Ah, dear old dad. Though the stereotypical dad is consistently seen falling asleep in the recliner or obsessed with the big game, the importance of a father in a child’s life cannot be understated. Boys learn how to become men from their dad’s examples. Girls learn what it means to be loved, respected, and protected from their dads. Dads can do this in three ways: by work, play, and example.


Work is sometimes viewed by children and young people as a curse. On a small scale, work is an opportunity to earn money. But it can also help to develop gifts and talents. On a larger scale, work is an opportunity to serve your peers. A hard-working dad is a great example of the embodiment of hard work. Whether it is by getting up early for work or helping out around the house, when children see their dad working hard, they feel safety and security: they do not have to worry about food, shelter, or other necessities.

For all his faults, the one thing I learned from my dad was to get up and go to work every day, whether I liked the job or not. I am teaching the same principle to my kids as they work alongside me. Whether it is helping me with the lawn, shoveling snow, or helping me cook, they are learning to contribute to the family. I’ve helped my older kids look for jobs, taught them how to drive, and helped them apply for grants and scholarships to college. As my older kids left home to live on their own, they quickly realized that if they did not work hard, they could not pay the bills. Hopefully, I’ve passed onto my kids the importance of work and the responsibility of money.


Playing is how a child learns how to use both sides of the brain: the logical, linear side and the creative, emotional side. Playing is how children learn how to cooperate and negotiate with others and learn where they fit into a group. Dads can teach their children new skill such as gross motor skills and personal, emotional management. My Dad taught me how to ride a bike. My grandfather taught me key swimming techniques. I’ve had the privilege of teaching my kids how to hit a baseball, shoot a basketball, and kick a soccer ball. Dads playing with their children recreationally can help a child develop in more dramatic ways than teaching academics.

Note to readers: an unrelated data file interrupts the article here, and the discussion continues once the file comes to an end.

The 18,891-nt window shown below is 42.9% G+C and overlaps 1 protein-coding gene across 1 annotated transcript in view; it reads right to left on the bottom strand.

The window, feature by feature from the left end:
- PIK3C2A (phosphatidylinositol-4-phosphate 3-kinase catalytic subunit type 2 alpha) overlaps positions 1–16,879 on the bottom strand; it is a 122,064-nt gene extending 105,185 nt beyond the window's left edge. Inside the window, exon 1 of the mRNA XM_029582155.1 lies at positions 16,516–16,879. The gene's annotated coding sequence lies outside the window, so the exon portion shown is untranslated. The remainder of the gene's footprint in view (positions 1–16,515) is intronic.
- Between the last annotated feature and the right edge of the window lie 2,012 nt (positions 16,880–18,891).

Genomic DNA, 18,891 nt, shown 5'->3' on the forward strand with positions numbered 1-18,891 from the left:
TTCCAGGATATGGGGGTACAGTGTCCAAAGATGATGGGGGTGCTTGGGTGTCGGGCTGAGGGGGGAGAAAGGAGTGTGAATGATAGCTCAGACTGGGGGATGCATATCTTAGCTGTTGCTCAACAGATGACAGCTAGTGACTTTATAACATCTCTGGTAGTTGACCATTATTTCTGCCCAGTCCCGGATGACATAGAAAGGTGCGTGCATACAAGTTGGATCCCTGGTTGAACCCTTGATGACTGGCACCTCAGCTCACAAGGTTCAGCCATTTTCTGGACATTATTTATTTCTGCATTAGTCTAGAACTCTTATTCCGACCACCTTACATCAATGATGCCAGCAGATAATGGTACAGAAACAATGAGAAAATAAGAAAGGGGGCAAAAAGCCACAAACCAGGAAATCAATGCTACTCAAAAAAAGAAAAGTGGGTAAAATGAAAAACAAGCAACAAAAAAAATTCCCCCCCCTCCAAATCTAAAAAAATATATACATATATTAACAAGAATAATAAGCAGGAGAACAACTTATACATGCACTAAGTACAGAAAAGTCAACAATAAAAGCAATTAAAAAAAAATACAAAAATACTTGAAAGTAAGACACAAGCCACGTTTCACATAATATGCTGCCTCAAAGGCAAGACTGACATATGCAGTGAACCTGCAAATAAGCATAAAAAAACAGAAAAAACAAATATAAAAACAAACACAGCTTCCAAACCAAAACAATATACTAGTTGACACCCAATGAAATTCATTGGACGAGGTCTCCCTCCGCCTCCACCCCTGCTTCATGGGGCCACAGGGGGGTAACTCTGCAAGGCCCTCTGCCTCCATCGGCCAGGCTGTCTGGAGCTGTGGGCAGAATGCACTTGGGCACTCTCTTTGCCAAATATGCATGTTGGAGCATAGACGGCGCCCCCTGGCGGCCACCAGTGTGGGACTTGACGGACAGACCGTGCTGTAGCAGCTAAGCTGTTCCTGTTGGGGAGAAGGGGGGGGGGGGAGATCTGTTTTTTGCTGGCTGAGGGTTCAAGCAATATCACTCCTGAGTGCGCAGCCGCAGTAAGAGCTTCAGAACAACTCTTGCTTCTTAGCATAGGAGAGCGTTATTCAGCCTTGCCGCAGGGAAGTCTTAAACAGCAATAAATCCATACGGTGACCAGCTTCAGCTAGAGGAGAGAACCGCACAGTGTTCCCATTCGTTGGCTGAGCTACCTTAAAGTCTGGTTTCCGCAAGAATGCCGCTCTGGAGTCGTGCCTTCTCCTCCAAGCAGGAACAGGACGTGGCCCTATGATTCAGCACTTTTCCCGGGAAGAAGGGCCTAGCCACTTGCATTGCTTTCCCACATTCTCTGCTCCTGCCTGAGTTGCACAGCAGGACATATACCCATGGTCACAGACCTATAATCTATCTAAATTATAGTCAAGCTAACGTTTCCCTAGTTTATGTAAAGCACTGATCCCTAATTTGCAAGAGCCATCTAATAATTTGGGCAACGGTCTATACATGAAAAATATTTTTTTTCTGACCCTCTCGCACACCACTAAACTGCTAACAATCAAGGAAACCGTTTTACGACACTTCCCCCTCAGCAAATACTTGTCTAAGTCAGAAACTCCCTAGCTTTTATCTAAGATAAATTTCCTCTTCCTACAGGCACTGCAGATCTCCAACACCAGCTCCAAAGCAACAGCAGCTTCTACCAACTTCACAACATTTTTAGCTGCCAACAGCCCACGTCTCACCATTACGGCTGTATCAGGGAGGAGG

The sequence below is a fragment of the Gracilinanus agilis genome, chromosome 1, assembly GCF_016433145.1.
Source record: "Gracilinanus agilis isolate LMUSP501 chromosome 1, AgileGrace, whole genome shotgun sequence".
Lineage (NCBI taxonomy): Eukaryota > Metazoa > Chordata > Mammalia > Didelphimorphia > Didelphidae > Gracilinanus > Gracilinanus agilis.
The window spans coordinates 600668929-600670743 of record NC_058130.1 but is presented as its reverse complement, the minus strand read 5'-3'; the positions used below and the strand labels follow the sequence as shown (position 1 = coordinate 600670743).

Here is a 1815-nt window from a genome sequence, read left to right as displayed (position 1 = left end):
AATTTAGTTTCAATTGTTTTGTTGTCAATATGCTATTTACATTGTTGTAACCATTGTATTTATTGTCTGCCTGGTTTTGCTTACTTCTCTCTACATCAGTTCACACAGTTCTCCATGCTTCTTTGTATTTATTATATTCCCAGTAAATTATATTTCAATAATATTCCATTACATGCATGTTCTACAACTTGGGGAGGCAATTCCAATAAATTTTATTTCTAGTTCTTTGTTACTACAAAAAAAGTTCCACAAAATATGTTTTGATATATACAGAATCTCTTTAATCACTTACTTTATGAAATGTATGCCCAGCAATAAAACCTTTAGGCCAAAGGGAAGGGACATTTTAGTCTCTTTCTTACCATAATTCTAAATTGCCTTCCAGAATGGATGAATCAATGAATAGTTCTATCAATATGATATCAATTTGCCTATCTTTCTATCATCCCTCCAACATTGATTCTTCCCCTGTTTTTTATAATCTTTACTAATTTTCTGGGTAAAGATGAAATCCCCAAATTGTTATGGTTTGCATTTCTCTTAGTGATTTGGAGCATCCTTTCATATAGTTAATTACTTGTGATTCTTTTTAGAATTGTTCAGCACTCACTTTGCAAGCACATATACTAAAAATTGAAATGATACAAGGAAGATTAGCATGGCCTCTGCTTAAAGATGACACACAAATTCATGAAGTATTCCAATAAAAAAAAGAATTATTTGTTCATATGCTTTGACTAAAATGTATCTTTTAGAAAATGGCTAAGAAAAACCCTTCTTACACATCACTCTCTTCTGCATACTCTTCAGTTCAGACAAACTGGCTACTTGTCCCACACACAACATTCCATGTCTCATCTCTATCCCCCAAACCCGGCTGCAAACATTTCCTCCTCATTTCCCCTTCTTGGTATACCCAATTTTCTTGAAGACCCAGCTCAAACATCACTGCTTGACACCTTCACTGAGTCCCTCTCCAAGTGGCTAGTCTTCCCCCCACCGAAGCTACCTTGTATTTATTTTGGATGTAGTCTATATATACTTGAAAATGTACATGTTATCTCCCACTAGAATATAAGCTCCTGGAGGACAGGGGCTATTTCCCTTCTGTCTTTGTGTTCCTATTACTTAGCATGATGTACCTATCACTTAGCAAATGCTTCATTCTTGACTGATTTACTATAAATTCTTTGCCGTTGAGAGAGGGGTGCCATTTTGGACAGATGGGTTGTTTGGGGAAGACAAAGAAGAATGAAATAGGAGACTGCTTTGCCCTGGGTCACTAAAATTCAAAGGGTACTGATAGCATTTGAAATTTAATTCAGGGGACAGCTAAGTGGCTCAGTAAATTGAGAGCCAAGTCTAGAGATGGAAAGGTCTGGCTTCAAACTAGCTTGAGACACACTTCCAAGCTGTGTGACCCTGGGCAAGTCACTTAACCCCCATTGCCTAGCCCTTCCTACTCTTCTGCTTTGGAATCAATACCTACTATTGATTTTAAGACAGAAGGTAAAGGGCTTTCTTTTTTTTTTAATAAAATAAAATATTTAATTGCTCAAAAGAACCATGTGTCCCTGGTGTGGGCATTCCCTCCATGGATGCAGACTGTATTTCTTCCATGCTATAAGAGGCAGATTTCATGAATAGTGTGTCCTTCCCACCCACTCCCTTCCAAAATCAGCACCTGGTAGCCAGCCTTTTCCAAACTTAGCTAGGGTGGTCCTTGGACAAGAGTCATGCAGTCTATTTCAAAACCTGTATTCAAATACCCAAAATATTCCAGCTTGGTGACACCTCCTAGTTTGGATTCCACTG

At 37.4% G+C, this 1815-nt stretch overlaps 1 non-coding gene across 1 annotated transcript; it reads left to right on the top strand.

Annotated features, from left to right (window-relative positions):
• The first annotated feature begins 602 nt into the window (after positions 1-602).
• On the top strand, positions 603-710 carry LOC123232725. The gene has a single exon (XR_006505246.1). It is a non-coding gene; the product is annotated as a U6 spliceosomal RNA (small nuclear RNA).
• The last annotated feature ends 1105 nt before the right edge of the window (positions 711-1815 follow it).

One of the things that is sorely lacking in our society is apprenticeships. In the old days, an apprentice was someone who would sit under a master in order to learn a new trade. Whether learning to be a blacksmith or a carpenter, the apprentice would observe the master, the master would observe the apprentice apply the new skills, and the apprentice would go out on his or her own to run a business. Fatherhood is sort of an apprenticeship. Fathers teach their children by word and by action. The father pours his life into a child’s life in hopes that one day the child will be a productive member of society.

Where would we be without our dad’s, grandpa’s, foster dads, and father figures? Dads are not perfect. But those moments of work, play, and observation can help reflect moments that can change a child’s life. Here’s to all the dads, grandpas, foster dads and father figures that are doing just that!